offenses and/or violations. These
programs are administered locally
by law enforcement agencies, probation
departments, delinquency courts,
schools and local nonprofit
organizations.
Dependency Court
The Dependency Court is most
commonly associated with foster
care, abuse and neglect
issues involving children and
youth younger than 18.
Key Findings
Juvenile Detention
While mentoring is not used as a
diversion from adjudication per se,
it is, in many instances, viewed as
one component of a holistic
approach to delinquency prevention
and intervention.
Conceptual Model of the “Typical”
Referral Process
Step
1
Step
2
• Identification phase
• Sources of identification: law enforcement or juvenile probation, family, social worker
• Court appearance
• Types of court: youth, family, dependency, delinquency
• Eligibility assessment by court
Step3 • Judge or other governing body assess youth for eligibility in mentor program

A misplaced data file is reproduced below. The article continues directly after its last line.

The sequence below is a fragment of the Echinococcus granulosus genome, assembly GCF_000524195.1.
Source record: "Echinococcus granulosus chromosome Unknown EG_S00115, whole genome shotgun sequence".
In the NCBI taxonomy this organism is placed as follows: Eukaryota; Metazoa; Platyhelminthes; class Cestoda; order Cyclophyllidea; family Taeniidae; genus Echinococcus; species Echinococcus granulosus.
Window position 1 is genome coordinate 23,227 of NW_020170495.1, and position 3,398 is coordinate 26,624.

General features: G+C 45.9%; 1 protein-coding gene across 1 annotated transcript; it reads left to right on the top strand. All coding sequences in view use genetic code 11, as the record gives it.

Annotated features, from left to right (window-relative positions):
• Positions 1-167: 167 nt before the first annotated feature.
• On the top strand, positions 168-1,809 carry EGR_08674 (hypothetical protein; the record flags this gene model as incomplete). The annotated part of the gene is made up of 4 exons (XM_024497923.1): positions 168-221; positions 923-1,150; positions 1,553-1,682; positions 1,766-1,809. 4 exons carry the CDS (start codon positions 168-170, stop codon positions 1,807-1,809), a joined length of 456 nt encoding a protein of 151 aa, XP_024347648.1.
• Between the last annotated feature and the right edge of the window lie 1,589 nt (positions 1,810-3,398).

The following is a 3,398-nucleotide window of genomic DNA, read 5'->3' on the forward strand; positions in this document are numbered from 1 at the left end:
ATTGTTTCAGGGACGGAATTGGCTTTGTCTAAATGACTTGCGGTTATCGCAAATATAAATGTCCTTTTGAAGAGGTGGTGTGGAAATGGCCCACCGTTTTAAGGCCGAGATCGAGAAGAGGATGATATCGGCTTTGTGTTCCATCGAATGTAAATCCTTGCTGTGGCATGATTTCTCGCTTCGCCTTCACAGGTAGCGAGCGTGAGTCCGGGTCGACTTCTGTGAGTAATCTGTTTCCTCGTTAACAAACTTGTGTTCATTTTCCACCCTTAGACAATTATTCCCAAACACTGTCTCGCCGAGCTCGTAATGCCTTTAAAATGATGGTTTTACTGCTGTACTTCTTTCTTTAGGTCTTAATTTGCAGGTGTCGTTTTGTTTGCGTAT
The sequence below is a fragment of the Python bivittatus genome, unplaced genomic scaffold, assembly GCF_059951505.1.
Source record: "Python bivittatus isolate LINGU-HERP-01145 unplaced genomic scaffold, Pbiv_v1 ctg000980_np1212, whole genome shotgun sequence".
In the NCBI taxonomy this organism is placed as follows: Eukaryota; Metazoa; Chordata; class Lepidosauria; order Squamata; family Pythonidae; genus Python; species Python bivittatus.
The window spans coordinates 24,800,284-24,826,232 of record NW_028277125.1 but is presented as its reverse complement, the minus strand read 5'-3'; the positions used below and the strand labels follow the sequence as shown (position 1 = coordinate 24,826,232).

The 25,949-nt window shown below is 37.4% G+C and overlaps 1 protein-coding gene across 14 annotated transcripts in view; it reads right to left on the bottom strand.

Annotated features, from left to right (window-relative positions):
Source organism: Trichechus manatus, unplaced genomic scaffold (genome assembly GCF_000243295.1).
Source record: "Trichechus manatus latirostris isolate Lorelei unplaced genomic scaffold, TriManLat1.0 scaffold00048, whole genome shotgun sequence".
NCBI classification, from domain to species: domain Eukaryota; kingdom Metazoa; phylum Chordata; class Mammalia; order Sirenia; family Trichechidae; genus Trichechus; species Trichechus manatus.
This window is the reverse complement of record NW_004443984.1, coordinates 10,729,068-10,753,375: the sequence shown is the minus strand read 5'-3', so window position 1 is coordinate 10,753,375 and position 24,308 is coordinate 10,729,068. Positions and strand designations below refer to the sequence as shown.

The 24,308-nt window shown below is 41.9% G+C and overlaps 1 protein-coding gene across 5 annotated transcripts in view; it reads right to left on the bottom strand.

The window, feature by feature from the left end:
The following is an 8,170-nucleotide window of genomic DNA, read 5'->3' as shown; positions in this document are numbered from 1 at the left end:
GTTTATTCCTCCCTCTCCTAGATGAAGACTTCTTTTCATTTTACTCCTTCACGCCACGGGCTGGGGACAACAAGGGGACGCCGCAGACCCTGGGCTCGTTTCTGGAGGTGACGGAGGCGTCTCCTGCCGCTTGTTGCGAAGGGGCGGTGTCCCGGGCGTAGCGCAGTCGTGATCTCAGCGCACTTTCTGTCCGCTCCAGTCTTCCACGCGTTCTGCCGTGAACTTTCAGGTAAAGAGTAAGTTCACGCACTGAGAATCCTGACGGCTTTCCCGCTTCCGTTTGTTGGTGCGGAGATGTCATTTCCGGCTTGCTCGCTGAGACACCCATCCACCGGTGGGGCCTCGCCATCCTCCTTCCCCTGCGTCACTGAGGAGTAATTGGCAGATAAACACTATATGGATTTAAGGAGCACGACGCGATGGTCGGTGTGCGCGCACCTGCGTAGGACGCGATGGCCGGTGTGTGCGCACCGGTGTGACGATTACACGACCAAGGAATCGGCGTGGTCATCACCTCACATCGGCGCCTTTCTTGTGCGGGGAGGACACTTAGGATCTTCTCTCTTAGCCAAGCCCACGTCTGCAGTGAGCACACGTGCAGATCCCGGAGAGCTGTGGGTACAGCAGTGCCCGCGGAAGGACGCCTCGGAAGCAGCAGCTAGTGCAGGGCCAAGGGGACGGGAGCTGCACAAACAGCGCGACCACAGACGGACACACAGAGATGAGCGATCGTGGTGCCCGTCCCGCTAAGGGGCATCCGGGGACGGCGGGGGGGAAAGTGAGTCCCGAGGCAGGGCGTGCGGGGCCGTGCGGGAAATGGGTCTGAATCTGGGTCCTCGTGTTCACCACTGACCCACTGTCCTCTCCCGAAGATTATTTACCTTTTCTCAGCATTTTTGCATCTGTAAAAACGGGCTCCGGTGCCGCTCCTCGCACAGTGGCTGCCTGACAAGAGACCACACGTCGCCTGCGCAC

Step • Referral to mentor program by court
4
Step
5
• Referral received by mentor program
• Eligibility determination and assessment by mentor program
Step • Potential mentor identified
6
Step • Match made between mentor and mentee
7
Who refers youth in JJ settings?
Probation officers
Judges
Magistrates
Social Workers and Case Managers
Public Defenders
Administrative Office of the Courts
Police Officers
Court Clerks
Public Defenders
School Officials and Administrators
Key Findings: National Survey
60%
• Juvenile justice settings use
mentoring
40%
• Mentoring programs serve
youth from juvenile justice
80%
• Mentoring programs use
individually based mentoring
Positive
Outcomes
• More likely when programs
utilized Elements of Effective
Practice for Mentoring
Key Findings: National Survey
Risk Assessment Prior to Referral De
Majority of juvenile justice settings reported
between 76 to 100% of youth are charged with a
crime prior to being referred to a mentoring
program
Relatedly, the majority of juvenile justice settings